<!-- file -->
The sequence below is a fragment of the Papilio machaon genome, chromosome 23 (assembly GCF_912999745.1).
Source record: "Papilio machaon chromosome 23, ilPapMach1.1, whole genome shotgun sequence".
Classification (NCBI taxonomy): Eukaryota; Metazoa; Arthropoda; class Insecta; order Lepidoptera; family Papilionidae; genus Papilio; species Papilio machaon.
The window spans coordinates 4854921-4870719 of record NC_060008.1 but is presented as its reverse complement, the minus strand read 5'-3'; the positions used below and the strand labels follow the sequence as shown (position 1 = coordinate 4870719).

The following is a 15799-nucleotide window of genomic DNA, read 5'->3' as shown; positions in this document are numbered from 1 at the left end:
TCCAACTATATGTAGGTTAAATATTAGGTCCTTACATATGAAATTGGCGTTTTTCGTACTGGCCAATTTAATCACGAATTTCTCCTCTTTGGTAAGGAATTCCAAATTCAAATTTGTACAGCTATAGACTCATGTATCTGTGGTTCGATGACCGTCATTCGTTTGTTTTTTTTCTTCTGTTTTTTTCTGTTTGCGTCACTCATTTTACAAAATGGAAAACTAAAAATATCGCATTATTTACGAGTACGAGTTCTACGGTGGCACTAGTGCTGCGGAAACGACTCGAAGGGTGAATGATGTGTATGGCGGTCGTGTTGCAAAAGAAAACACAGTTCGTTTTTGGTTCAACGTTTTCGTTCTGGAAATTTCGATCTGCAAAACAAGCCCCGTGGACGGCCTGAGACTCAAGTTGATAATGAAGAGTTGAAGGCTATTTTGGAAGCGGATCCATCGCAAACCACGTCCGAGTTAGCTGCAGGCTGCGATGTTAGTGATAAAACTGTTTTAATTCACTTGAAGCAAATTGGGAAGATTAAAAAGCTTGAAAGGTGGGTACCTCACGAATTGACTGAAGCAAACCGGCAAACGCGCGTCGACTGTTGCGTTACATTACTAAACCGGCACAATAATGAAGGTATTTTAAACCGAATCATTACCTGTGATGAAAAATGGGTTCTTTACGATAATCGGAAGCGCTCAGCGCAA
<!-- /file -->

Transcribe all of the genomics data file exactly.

The sequence below is a fragment of the Papilio machaon genome, chromosome 23 (assembly GCF_912999745.1).
Source record: "Papilio machaon chromosome 23, ilPapMach1.1, whole genome shotgun sequence".
Classification (NCBI taxonomy): Eukaryota; Metazoa; Arthropoda; class Insecta; order Lepidoptera; family Papilionidae; genus Papilio; species Papilio machaon.
The window spans coordinates 4854921-4870719 of record NC_060008.1 but is presented as its reverse complement, the minus strand read 5'-3'; the positions used below and the strand labels follow the sequence as shown (position 1 = coordinate 4870719).

The following is a 15799-nucleotide window of genomic DNA, read 5'->3' as shown; positions in this document are numbered from 1 at the left end:
TCCAACTATATGTAGGTTAAATATTAGGTCCTTACATATGAAATTGGCGTTTTTCGTACTGGCCAATTTAATCACGAATTTCTCCTCTTTGGTAAGGAATTCCAAATTCAAATTTGTACAGCTATAGACTCATGTATCTGTGGTTCGATGACCGTCATTCGTTTGTTTTTTTTCTTCTGTTTTTTTCTGTTTGCGTCACTCATTTTACAAAATGGAAAACTAAAAATATCGCATTATTTACGAGTACGAGTTCTACGGTGGCACTAGTGCTGCGGAAACGACTCGAAGGGTGAATGATGTGTATGGCGGTCGTGTTGCAAAAGAAAACACAGTTCGTTTTTGGTTCAACGTTTTCGTTCTGGAAATTTCGATCTGCAAAACAAGCCCCGTGGACGGCCTGAGACTCAAGTTGATAATGAAGAGTTGAAGGCTATTTTGGAAGCGGATCCATCGCAAACCACGTCCGAGTTAGCTGCAGGCTGCGATGTTAGTGATAAAACTGTTTTAATTCACTTGAAGCAAATTGGGAAGATTAAAAAGCTTGAAAGGTGGGTACCTCACGAATTGACTGAAGCAAACCGGCAAACGCGCGTCGACTGTTGCGTTACATTACTAAACCGGCACAATAATGAAGGTATTTTAAACCGAATCATTACCTGTGATGAAAAATGGGTTCTTTACGATAATCGGAAGCGCTCAGCGCAA